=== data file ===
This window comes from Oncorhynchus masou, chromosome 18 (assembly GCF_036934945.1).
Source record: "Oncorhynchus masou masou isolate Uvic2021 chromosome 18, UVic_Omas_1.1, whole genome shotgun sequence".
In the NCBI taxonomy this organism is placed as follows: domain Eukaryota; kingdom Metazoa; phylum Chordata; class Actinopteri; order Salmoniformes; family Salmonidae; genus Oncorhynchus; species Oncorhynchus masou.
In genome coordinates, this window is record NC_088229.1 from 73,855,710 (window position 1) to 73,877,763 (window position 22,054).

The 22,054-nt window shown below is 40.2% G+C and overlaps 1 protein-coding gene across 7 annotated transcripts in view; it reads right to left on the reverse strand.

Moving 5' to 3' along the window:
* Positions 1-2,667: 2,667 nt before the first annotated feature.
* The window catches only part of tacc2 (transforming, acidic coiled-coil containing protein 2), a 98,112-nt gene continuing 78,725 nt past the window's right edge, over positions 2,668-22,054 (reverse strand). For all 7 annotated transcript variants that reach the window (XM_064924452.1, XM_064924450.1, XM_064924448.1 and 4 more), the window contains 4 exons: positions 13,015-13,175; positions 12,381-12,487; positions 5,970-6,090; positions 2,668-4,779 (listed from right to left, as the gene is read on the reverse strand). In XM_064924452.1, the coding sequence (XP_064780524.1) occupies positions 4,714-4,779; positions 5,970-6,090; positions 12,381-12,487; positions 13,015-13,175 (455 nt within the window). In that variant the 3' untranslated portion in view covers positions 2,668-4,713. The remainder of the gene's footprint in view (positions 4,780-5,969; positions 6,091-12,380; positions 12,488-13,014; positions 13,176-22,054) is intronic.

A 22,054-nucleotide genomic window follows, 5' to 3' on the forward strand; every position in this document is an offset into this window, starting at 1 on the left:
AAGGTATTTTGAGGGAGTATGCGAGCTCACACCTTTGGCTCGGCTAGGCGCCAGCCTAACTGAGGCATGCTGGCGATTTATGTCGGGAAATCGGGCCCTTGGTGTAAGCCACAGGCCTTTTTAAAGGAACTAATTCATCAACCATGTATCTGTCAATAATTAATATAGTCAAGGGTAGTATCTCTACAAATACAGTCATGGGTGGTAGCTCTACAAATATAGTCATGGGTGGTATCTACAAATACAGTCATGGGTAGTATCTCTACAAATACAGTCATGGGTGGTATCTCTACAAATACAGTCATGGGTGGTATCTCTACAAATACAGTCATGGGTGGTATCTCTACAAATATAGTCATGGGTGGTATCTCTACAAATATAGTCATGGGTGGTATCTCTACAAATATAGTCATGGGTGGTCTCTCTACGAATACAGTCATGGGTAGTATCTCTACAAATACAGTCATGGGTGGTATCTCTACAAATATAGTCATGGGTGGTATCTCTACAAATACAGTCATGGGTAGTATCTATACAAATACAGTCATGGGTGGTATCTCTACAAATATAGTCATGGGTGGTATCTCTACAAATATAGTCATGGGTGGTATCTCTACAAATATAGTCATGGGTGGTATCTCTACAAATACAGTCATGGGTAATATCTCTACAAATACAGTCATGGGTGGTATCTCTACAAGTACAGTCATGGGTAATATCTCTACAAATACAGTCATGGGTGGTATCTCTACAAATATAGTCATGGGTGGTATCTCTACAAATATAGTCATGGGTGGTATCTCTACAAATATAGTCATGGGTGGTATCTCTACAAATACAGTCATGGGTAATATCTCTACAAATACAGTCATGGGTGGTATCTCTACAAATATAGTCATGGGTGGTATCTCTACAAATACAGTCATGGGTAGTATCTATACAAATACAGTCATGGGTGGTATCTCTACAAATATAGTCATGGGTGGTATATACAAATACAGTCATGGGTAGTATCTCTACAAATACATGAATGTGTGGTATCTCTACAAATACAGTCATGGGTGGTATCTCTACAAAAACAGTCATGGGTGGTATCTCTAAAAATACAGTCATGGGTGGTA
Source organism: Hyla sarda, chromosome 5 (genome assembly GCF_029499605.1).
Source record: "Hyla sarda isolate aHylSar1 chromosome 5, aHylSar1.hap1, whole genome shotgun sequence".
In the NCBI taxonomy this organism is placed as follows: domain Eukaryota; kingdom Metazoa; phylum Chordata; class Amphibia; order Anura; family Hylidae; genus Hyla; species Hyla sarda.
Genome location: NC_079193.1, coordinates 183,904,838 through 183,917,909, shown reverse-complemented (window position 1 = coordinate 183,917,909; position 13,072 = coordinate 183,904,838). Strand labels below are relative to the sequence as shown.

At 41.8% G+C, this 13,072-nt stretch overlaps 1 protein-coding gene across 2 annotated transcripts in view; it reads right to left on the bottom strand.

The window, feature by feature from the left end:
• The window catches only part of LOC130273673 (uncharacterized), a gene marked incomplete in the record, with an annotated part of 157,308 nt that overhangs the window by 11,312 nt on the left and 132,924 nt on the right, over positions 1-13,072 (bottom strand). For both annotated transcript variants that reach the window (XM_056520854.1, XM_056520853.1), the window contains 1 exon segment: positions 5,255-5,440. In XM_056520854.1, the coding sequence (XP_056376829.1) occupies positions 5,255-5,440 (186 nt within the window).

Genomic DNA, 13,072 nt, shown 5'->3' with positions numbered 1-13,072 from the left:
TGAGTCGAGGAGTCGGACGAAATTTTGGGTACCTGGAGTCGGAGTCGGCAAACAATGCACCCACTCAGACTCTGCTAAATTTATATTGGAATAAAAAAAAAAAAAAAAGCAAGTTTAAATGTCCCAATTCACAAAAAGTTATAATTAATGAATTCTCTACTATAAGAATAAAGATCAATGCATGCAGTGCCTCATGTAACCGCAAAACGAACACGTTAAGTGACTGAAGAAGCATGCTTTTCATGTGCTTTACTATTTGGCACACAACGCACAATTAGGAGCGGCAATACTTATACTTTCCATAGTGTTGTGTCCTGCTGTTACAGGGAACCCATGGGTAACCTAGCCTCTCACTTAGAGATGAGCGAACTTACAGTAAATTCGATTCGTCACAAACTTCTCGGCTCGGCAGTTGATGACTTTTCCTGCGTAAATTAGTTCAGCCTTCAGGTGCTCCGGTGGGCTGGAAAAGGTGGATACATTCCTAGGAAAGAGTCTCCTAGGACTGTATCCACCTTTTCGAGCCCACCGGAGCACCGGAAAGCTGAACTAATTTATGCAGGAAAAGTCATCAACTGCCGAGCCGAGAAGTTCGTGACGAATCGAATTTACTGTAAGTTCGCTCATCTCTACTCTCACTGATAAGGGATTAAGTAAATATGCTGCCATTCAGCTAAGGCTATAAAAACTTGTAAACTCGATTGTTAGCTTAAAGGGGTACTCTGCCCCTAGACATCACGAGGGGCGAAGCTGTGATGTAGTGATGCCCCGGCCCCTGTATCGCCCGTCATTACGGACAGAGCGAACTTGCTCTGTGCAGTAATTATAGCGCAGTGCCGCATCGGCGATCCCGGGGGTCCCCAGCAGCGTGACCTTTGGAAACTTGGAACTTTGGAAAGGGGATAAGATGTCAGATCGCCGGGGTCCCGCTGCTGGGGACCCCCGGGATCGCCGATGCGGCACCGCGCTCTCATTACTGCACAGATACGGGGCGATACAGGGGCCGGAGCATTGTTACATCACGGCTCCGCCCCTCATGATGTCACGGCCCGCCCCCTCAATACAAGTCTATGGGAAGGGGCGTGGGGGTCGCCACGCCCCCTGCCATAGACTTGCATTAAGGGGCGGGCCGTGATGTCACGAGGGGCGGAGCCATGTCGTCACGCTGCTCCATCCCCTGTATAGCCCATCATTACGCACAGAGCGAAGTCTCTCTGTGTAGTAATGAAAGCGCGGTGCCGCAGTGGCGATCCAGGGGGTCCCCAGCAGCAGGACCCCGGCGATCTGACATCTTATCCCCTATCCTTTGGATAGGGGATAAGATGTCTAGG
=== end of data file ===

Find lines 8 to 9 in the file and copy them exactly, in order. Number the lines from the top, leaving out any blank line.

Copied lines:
* The window catches only part of tacc2 (transforming, acidic coiled-coil containing protein 2), a 98,112-nt gene continuing 78,725 nt past the window's right edge, over positions 2,668-22,054 (reverse strand). For all 7 annotated transcript variants that reach the window (XM_064924452.1, XM_064924450.1, XM_064924448.1 and 4 more), the window contains 4 exons: positions 13,015-13,175; positions 12,381-12,487; positions 5,970-6,090; positions 2,668-4,779 (listed from right to left, as the gene is read on the reverse strand). In XM_064924452.1, the coding sequence (XP_064780524.1) occupies positions 4,714-4,779; positions 5,970-6,090; positions 12,381-12,487; positions 13,015-13,175 (455 nt within the window). In that variant the 3' untranslated portion in view covers positions 2,668-4,713. The remainder of the gene's footprint in view (positions 4,780-5,969; positions 6,091-12,380; positions 12,488-13,014; positions 13,176-22,054) is intronic.

A 22,054-nucleotide genomic window follows, 5' to 3' on the forward strand; every position in this document is an offset into this window, starting at 1 on the left: